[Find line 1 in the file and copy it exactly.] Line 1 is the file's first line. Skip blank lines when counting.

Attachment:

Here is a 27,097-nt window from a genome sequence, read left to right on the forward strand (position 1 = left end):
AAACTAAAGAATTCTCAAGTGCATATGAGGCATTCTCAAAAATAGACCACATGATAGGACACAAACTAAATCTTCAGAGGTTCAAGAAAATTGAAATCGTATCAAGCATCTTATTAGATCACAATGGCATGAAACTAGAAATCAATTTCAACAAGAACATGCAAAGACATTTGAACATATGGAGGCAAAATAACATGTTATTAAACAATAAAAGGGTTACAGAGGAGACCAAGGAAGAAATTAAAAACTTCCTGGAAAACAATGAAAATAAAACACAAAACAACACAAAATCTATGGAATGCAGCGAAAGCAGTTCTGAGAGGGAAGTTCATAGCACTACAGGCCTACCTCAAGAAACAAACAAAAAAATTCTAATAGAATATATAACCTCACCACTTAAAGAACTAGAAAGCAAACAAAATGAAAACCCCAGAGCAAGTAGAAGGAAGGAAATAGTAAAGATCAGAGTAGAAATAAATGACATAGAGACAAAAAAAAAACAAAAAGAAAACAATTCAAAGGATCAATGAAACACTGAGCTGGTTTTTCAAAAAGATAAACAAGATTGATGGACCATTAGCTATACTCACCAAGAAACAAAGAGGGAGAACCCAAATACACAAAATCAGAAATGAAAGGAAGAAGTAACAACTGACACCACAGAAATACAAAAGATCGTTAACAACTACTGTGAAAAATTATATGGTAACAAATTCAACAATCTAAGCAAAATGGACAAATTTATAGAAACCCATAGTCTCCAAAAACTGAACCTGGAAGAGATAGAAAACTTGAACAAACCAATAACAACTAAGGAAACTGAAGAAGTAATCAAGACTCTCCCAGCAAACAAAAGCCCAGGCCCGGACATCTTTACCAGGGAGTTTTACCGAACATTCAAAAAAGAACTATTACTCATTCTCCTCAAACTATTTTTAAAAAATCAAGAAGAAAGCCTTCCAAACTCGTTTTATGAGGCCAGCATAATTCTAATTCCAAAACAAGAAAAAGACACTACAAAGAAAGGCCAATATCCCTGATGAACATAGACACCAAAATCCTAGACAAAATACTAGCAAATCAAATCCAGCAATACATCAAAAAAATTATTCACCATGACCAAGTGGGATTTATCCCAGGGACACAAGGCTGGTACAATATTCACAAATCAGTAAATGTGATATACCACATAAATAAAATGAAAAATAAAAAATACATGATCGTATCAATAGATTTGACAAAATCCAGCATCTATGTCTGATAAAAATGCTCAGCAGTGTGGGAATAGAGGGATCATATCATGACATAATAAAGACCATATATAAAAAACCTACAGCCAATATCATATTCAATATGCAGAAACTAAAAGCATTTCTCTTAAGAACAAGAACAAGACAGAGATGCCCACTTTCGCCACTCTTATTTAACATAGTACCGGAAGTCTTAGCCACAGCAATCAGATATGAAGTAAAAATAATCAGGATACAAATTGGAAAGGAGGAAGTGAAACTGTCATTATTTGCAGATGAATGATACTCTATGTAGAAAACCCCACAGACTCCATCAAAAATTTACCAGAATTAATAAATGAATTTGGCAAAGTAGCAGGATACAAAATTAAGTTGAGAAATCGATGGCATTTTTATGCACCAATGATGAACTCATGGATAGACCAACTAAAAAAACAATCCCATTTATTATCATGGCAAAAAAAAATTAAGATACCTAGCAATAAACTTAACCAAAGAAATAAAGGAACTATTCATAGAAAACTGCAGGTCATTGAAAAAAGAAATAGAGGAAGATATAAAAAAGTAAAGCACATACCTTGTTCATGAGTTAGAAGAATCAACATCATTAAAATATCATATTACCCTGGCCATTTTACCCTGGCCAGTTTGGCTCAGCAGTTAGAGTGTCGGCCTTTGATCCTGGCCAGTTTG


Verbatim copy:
Here is a 27,097-nt window from a genome sequence, read left to right on the forward strand (position 1 = left end):